Here’s What You Missed
Given all the recent hype surrounding informatics, anticipation for the 2018 Society for Imaging Informatics in Medicine (SIIM) conference in Washington, D.C., was high. Attendees may have had visions of terminator robots repurposed to produce diagnostic reports, holographic virtual reality reading rooms, or computers that detected blood products in the skull faster than humans dancing in their heads. It may have come as only a mild disappointment, then, for them to discover only one of those was unveiled at SIIM.
This year, the elephant in the conference hall was AI. Nevertheless, SIIM did feature a balance of educational sessions for core knowledge, research presentations on a variety of topics, and experience reports from experts in both academic and private practices. The emphasis of SIIM 2018 was on inspiring collaboration, and this theme was evident in many ways.
Residents, Fellows, and Doctoral Student Community
The conference saw the launch of the Residents, Fellows, and Doctoral Student (RFDS) Community, with a new emphasis on training and research. Comprising one in ten of the conference attendees, residents and fellows networked with key leaders in informatics through a speed mentoring session and informal discussions over snacks. Residents, fellows, and students also presented cutting-edge research, and the best oral paper presentations and posters received awards.
Trainee Research Awards
Each year, three to four trainees receive the New Investigator Research Award for outstanding research work. This year, Peter Chang, MD, from the University of California, San Francisco, Brianna Vey, MD, from Emory University, and Sehyo Yune, MD, from Massachusetts General Hospital, received the travel award along with funding to be put toward travel to Washington, D.C., to present their work.
The award for best RFDS paper at the conference went to Simukayi Mutasa, MD, a resident at Columbia University Medical Center, for his work on “Predicting Breast Cancer Molecular Subtype with an MRI Data Set.” Traditionally thought to be possible only by pathology, his group showed that imaging features that have eluded human radiologists could be captured using a neural network to predict breast cancer subtypes.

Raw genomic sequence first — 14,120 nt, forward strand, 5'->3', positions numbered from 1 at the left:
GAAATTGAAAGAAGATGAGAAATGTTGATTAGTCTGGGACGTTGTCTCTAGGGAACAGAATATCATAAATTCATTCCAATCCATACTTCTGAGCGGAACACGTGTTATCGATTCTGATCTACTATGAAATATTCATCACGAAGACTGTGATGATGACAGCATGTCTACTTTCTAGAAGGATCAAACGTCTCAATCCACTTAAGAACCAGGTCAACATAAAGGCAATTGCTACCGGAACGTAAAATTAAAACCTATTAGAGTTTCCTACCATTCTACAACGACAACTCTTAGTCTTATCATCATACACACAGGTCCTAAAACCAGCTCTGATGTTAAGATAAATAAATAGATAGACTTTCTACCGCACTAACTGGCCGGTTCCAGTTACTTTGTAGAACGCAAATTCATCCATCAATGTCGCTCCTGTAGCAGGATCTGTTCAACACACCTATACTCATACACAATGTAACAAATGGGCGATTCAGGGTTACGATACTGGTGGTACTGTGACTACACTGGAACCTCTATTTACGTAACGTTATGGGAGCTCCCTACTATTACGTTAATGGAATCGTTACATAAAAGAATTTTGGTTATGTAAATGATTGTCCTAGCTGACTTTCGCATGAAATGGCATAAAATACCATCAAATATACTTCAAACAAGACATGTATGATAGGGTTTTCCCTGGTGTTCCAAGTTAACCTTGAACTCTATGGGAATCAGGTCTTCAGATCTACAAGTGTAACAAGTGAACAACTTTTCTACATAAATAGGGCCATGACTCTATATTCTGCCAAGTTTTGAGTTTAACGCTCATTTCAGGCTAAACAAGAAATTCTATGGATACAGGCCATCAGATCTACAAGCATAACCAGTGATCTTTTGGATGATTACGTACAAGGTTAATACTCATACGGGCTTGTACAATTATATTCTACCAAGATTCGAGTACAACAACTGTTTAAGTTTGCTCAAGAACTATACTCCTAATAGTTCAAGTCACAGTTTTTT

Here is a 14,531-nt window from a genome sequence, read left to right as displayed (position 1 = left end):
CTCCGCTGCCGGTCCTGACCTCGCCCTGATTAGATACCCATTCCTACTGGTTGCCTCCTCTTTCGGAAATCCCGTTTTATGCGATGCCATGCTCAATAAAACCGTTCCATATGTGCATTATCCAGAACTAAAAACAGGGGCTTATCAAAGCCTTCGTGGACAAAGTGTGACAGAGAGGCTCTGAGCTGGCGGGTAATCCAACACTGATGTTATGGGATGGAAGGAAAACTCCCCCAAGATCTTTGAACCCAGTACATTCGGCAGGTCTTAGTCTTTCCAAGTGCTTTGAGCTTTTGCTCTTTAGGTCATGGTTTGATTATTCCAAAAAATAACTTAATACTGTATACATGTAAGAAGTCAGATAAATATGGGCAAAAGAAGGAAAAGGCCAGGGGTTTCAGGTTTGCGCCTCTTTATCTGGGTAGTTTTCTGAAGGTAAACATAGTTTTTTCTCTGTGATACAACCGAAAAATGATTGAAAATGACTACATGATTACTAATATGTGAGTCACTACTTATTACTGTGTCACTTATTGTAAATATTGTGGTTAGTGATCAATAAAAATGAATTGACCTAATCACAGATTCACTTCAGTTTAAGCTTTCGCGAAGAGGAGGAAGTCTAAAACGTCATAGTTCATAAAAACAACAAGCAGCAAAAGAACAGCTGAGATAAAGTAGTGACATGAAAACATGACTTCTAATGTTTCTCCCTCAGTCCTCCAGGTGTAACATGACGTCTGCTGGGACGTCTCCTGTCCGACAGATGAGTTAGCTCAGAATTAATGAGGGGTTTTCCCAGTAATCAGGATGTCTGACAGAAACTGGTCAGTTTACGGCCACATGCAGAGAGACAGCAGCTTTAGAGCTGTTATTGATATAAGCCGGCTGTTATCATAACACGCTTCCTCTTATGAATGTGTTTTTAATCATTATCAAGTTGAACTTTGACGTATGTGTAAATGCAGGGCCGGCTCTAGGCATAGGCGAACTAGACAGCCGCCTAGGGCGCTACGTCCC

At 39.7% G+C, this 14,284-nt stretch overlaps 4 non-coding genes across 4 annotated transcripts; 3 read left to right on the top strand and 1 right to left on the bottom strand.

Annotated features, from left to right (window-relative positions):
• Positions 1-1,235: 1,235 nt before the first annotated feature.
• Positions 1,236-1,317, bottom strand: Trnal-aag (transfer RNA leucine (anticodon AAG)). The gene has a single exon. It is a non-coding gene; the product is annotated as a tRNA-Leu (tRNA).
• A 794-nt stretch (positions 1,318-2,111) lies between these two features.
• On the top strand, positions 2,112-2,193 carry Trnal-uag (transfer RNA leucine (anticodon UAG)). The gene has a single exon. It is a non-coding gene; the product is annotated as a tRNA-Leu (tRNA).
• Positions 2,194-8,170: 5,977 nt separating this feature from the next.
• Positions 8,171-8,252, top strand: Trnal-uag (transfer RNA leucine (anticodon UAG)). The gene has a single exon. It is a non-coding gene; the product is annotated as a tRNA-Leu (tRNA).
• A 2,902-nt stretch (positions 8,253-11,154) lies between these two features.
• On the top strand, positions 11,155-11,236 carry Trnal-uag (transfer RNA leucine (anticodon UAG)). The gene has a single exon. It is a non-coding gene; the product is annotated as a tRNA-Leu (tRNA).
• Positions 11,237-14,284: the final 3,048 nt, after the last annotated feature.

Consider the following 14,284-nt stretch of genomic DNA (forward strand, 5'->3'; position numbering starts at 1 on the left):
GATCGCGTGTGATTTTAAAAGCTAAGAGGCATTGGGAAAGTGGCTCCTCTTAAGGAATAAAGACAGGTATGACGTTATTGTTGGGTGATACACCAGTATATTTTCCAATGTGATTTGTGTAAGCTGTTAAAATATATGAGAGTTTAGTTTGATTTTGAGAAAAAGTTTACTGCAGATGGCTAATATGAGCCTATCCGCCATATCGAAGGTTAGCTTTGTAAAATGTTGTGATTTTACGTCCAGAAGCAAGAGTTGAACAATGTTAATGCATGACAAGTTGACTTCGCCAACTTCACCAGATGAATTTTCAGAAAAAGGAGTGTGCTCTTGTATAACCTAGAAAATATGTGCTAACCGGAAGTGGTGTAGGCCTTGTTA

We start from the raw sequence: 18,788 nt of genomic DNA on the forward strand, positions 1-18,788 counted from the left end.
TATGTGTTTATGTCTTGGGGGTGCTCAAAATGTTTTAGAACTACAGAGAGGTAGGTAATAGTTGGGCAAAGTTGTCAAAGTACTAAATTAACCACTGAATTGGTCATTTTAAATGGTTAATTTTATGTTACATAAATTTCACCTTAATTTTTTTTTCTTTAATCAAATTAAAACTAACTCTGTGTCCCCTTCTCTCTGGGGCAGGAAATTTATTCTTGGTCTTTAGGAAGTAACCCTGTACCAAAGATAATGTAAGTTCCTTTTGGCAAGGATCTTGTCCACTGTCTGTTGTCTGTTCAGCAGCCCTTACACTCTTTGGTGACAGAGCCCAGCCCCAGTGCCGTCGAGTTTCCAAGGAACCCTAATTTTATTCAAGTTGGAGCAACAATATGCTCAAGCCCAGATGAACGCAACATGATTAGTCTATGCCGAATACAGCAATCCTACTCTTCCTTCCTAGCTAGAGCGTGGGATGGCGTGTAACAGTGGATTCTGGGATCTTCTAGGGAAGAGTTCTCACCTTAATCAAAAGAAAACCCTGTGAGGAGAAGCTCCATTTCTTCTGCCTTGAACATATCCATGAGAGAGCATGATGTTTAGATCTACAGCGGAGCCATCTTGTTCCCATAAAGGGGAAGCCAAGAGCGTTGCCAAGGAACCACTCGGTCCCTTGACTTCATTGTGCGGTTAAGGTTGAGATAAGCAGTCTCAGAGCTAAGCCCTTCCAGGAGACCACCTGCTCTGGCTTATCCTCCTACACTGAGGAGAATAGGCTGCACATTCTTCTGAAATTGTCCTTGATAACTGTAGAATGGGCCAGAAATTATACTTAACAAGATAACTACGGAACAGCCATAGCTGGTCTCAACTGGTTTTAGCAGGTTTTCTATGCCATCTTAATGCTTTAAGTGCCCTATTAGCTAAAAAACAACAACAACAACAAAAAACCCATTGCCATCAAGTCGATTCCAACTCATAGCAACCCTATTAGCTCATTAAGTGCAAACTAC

College Students Win Hackathon
Since 2014, SIIM has hosted an annual Hackathon at the conference. Over the course of three days, teams started the idea generation process from scratch. They brainstormed and wrote software code, which culminated in a showcase demonstration on the last day of the conference. The most impressive takeaway was learning that coding skills are only secondary — although professional developers participate in the Hackathon, the best ideas are often generated by the trainees and younger creative thinkers.
A team of college students from Marquette University and the Medical College of Wisconsin joined forces to develop four projects. One of them, “AI Ready Research Portal,” took home the grand prize. The software they wrote over the three days of SIIM allowed users to discover a dataset for AI research by combining radiology reports, pathology, and genetics queries.
Collaborating Between Radiologist, Patients, and Algorithms
The ACR has consistently called for radiologists to take ownership of the patient experience both inside and outside of the reading room. It should come as no surprise, then, that in his opening of the general session, “e-Patient” Dave deBronkart urged the audience to help patients get the data, technology, and autonomy necessary to improve their health.
In line with the theme of inspiring collaboration, the closing session keynote placed AI as the emerging tool that can help radiology deliver precision applications which embrace the full healthcare team and are geared towards specific patient needs — something that can happen once radiology as a profession is ready to move past the hype. SIIM 2018 showed us that a wave of change is coming, and today’s radiology residents and fellows sit at the precipice of the better medical imaging of tomorrow.
Po-Hao (Howard) Chen, MD, is a radiology chief resident at the Hospital of the University of Pennsylvania.